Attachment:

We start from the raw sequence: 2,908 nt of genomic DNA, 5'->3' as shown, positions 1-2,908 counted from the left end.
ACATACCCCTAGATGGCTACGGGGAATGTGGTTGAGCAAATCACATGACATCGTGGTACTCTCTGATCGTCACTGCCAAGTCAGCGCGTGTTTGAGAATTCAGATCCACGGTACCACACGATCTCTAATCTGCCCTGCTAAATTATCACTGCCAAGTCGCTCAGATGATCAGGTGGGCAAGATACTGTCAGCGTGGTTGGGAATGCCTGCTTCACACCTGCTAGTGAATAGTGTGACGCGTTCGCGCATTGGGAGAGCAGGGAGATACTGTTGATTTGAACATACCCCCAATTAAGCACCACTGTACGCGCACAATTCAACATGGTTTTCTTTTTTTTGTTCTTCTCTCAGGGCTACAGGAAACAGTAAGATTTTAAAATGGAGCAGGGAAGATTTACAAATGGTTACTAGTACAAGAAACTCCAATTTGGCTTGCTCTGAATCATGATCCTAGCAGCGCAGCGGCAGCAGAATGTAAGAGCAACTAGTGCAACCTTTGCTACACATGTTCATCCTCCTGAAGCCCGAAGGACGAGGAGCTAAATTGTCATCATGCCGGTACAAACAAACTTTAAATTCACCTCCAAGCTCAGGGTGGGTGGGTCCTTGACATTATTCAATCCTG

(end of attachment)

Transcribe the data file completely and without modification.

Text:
We start from the raw sequence: 2,908 nt of genomic DNA, 5'->3' as shown, positions 1-2,908 counted from the left end.
ACATACCCCTAGATGGCTACGGGGAATGTGGTTGAGCAAATCACATGACATCGTGGTACTCTCTGATCGTCACTGCCAAGTCAGCGCGTGTTTGAGAATTCAGATCCACGGTACCACACGATCTCTAATCTGCCCTGCTAAATTATCACTGCCAAGTCGCTCAGATGATCAGGTGGGCAAGATACTGTCAGCGTGGTTGGGAATGCCTGCTTCACACCTGCTAGTGAATAGTGTGACGCGTTCGCGCATTGGGAGAGCAGGGAGATACTGTTGATTTGAACATACCCCCAATTAAGCACCACTGTACGCGCACAATTCAACATGGTTTTCTTTTTTTTGTTCTTCTCTCAGGGCTACAGGAAACAGTAAGATTTTAAAATGGAGCAGGGAAGATTTACAAATGGTTACTAGTACAAGAAACTCCAATTTGGCTTGCTCTGAATCATGATCCTAGCAGCGCAGCGGCAGCAGAATGTAAGAGCAACTAGTGCAACCTTTGCTACACATGTTCATCCTCCTGAAGCCCGAAGGACGAGGAGCTAAATTGTCATCATGCCGGTACAAACAAACTTTAAATTCACCTCCAAGCTCAGGGTGGGTGGGTCCTTGACATTATTCAATCCTG